MOORE — Hundreds of volunteers Saturday spread out across Moore and southwest Oklahoma City to help homeowners begin the next process of storm recovery — the cleanup.
With most salvageable personal items already carted away, families affected by the storm took advantage of the moderate weather and began sweeping their homes to the curb.
A spokesman for the Moore Police Department said the city will begin picking up debris from the curbs next week and will circulate forms for homeowners who want crews to come onto their property and take what's left.
“Right now we're just cleaning up, and that's pretty much not going to change for awhile,” Sgt. Jeremy Lewis said. “We're seeing a lot of progress throughout the entire city.”
New utility poles are going up alongside neighborhood streets that just a few days ago were impassable. Though traffic still is snarled at most intersections around the area directly hit by the storm, there is a sense of diligence and peace as the city moves from organized chaos to just organized.
Lewis said at least 1,200 homes across central Oklahoma were destroyed by Monday's tornado and at least another 12,000 were damaged. State insurance commissioner John Doak said insured property losses likely will exceed $2 billion.
But for most families hard at work outdoors Saturday, the financial implications of the damage are just an afterthought.
“It's really coming together quickly,” said Raquel Forde, who, alongside her boyfriend and other friends, spent her first full day at what once was her home on SW 15. The property is just a few hundred yards southeast of Plaza Towers Elementary School.
“We see progress; we can see the ground, you know?” Forde said. “There's a big trash pile behind our house now, it's not just all around our house.”
Evidence of progress
In the Westmoor housing addition, Jeff and Ashlan Gorman watched with several friends as a backhoe pushed the remnants of their home to the curb.
Jeff Gorman, who hid from the tornado in a cellar underneath his garage on SW 147, said the days of shock and panic have come to an end.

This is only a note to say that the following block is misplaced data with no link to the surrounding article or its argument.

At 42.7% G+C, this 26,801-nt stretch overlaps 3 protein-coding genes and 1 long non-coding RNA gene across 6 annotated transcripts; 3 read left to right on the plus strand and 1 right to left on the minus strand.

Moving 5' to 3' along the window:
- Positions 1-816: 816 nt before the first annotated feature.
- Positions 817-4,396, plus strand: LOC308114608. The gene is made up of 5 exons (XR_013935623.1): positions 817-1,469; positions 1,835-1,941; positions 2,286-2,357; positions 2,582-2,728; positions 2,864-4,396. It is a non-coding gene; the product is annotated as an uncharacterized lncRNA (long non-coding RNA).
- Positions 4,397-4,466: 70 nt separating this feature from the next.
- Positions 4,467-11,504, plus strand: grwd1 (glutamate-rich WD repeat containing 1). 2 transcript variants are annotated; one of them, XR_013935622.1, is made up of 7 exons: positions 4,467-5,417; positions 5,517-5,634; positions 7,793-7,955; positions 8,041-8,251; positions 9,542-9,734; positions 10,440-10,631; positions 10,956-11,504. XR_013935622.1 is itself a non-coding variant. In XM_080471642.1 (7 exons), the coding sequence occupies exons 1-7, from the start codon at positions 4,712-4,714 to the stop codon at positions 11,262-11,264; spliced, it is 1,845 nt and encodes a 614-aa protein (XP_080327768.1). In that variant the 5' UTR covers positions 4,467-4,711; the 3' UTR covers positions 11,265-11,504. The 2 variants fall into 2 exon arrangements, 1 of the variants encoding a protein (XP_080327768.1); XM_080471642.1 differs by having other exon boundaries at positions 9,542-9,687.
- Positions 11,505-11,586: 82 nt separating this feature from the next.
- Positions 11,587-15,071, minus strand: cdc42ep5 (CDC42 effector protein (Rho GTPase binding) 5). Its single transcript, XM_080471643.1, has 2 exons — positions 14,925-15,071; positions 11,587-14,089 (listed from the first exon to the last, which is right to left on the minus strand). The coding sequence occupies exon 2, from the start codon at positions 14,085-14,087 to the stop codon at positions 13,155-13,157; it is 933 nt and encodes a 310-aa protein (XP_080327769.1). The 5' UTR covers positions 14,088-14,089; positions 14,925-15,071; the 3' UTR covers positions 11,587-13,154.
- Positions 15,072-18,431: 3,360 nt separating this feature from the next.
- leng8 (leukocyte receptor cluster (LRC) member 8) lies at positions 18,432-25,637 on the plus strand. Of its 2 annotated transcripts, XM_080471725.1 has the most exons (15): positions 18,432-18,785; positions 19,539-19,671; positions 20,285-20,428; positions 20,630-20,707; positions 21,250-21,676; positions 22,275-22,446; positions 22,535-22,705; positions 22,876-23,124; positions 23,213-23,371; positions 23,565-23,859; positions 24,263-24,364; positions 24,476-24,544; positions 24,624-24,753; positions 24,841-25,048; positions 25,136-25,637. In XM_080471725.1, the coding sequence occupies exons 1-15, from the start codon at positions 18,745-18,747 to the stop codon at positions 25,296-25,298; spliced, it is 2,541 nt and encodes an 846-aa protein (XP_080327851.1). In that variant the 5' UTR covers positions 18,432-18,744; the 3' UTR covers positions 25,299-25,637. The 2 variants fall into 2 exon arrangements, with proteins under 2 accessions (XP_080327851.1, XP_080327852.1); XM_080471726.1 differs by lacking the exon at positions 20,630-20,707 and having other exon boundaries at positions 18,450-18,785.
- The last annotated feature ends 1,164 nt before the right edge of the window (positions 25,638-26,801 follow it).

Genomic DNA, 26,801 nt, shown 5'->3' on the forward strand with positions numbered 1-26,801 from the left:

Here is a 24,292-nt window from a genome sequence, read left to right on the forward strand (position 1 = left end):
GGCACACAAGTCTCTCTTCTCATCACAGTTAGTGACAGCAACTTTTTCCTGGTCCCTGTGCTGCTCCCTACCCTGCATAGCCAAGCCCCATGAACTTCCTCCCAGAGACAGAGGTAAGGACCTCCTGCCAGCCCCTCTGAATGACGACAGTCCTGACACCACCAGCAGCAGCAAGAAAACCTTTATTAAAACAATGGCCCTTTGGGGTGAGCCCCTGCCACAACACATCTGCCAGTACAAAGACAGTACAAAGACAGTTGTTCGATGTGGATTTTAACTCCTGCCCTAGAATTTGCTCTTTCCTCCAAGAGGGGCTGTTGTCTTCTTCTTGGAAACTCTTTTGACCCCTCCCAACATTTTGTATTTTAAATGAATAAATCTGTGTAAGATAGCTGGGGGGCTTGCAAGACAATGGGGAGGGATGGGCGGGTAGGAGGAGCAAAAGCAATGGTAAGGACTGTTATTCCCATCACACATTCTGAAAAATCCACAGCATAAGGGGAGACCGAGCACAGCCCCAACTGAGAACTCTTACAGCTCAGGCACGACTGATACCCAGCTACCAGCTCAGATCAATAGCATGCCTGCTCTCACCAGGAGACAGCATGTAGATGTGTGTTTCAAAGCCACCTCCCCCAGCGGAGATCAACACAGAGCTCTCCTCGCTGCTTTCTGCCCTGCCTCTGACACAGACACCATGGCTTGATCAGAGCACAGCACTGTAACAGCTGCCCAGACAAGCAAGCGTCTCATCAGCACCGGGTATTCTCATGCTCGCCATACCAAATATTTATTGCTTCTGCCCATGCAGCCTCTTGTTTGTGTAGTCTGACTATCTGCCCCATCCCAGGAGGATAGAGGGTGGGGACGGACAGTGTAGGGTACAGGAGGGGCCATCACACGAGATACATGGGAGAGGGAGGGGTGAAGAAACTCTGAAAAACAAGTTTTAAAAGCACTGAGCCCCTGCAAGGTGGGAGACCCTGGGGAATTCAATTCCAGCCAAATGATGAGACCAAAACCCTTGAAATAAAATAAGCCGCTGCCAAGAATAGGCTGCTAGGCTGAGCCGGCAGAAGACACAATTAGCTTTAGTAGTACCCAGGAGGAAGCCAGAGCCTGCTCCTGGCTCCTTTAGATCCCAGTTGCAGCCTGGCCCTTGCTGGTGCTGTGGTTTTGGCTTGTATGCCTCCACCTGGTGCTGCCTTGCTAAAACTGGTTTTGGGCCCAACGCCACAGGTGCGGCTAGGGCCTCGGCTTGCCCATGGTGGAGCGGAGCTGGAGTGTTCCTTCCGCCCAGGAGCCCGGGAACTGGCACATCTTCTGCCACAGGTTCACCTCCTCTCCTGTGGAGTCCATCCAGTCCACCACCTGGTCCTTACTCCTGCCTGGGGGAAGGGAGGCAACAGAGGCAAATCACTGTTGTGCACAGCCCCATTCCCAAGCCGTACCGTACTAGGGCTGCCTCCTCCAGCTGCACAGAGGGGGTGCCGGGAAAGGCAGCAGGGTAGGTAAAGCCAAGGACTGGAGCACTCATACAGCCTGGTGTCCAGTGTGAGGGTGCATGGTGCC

“Everybody's just doing what they gotta do,” he said. “It's not new anymore; it's just what we're doing.”
Across the street, Rachel Dean and her 2-year-old son, Deacon, spent the day helping clean up the homes of fellow congregation members from Oakcrest Church of Christ in Oklahoma City.
The work and the evidence of progress, just a few short days after utter destruction, is enough to make most of the homeowners and volunteers remember how to smile, Dean said.
“It's horrific, but today you see all the love,” she said. “It's pretty cool just to see all the people reaching out and helping each other.”
Kelly Cain, spokeswoman for the state Department of Emergency Management, said more than 3,900 people have registered for disaster aid so far and nearly $3 million in aid has been approved.
She said folks who experienced property loss or damage are asked to call (800) 621-FEMA or register online at www.disasterassistance.gov.
There are several other outlets for assistance, Cain said, ranging from the U.S. Small Business Administration to voluntary assistance agencies like the American Red Cross and the Salvation Army.
“There's still a lot of, you know, trying to recover lost items and all that, and that's still very important,” Cain said. “But from a state perspective we are working hard just to try and get the word out about the assistance.”
President Barack Obama is expected to tour some of the neighborhoods affected by the storm Sunday, and a public memorial service is scheduled for 6 p.m. at First Baptist Church of Moore.